- Determine what type of business you are going to start.
For ideas, immerse yourself in web sites and publications dedicated to the small business owner. For example, Entrepreneur.com has an entire section on finding and buying franchises, as well as a Business Idea Center which lists 970 businesses you can start today.
Make sure your idea has the potential to be profitable. For money-making ideas that are current check out:
- Talk to small business owners in the industry.
Seek out several people who already own the type of business you want to start; make sure you talk to one or two people who have just started, as well a few who have built a successful business.
If you’re not sure where to find these business owners then start with an industry group, trade association, or online community devoted to that type of business – or start with the yellow pages. Invite an owner to breakfast or lunch; most owners want to help, and will be flattered that you asked.
When my business partner and I started our investment advisory firm we asked the founder of the largest private investment advisory firm in our city to lunch. After 30 years in the industry he was happy to share his thoughts with us, and we found his insight quite valuable.
- Read each step of Starting a Small Business 101.
Read Starting a Small Business 101, and go through each task step by step. This article covers all the practical things that have to happen, such as writing a business plan, setting up your business name, determining the right entity structure, finding the right location, and making sure you have the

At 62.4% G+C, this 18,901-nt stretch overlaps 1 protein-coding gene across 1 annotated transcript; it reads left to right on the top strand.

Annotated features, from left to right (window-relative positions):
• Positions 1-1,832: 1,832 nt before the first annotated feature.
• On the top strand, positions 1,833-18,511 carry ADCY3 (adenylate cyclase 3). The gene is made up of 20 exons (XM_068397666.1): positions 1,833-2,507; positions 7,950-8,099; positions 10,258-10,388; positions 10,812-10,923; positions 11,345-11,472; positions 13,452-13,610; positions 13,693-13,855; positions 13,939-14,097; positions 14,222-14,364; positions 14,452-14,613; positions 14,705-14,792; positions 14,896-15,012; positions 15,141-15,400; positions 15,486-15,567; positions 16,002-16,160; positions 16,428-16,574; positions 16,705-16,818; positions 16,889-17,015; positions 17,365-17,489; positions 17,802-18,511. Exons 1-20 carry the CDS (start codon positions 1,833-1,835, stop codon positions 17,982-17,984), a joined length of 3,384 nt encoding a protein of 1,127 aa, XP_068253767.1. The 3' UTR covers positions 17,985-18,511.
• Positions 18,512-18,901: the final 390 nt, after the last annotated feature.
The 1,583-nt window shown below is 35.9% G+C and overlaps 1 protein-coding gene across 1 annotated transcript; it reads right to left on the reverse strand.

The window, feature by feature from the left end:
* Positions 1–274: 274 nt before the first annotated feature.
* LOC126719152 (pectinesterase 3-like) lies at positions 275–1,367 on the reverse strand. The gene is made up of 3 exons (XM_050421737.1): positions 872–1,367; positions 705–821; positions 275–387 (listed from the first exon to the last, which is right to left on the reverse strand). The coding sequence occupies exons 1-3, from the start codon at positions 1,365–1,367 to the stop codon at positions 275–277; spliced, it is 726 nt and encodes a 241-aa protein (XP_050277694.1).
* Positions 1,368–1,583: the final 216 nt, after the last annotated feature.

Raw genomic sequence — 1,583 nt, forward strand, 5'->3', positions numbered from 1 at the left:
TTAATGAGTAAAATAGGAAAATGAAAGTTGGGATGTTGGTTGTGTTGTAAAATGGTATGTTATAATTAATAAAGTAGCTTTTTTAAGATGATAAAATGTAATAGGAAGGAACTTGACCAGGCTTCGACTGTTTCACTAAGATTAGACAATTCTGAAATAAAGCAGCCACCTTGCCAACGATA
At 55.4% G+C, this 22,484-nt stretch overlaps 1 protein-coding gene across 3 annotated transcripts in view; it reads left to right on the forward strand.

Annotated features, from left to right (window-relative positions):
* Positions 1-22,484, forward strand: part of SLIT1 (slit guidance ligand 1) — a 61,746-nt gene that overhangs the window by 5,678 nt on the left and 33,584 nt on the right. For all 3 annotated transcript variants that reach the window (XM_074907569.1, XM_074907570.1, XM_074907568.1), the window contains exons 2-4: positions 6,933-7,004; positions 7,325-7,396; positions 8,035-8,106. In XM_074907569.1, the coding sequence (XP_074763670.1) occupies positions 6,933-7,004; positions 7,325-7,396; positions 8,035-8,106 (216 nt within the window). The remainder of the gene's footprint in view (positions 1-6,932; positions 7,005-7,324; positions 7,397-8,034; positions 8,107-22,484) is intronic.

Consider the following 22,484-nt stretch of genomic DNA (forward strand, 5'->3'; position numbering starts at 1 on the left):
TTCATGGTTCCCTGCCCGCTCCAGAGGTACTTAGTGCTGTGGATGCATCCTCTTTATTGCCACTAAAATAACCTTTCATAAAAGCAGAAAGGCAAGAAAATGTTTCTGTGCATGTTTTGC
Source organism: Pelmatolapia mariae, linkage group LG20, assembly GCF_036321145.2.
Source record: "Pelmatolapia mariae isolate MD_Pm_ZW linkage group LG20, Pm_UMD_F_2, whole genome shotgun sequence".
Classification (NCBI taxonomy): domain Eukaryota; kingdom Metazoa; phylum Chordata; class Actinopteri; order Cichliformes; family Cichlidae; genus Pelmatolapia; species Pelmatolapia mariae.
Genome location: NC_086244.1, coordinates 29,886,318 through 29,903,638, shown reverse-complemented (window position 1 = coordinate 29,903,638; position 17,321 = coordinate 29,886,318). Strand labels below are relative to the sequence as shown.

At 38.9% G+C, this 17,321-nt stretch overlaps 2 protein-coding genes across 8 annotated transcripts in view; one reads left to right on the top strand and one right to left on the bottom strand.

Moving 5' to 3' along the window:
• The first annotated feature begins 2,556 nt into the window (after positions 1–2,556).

One of the tasks you’ll find in the article will be the chore of laying out a business plan. For many, this is the hardest part – it’s a lot of work. If you can’t handle the work and mental gymnastics of laying out a business plan, than you’re probably not ready for the challenges that come along with owning and running a business. Below are several resources that can help with the business plan.
- Decide if you want to go solo or find a business partner.
The wrong partner can be a disaster. The right partnership will allow you to grow the business faster than either of you could have done on your own. A good partnership will also lighten the load of long work days.
If you goal is to build up equity in the business and sell it, then partners are going to play an important role. If your primary motivation is generating current income, along with the flexibility of running your own show, than you may prefer to stay solo.
The key to finding the right partners: making sure you share the same passion and long term vision, and finding people with skills that compliment your own. If you’re a numbers person, find someone who is good at sales and marketing. If you’re a visionary, find someone good with details like developing routine processes and systems.
- Rally a support team of people to provide constructive criticism.
Call old colleagues, family, and friends, and share your ideas. Ask for their help and constructive criticism. The best way to get people on your side is to ask for their opinion. We all have family or friends who are quick to point out the flaws in anything we do – in this case these people can become your biggest allies.
Listen to their criticism with an open mind. When you’re venturing into new territory it’s healthy to have someone bring up all the “what ifs”. Thinking through the worst case scenarios ahead of time will put you in a better position to handle obstacles.
- Gather a team of professionals.
You can’t know everything about everything. At some point you will need to find the right attorney, accountant, HR (human resources) consultant, payroll company, bookkeeper, IT (information technology/network/computer) consultant, website designer, and printer, just to name a few. These professionals will provide valuable advice and may even prove to be a source of referrals.
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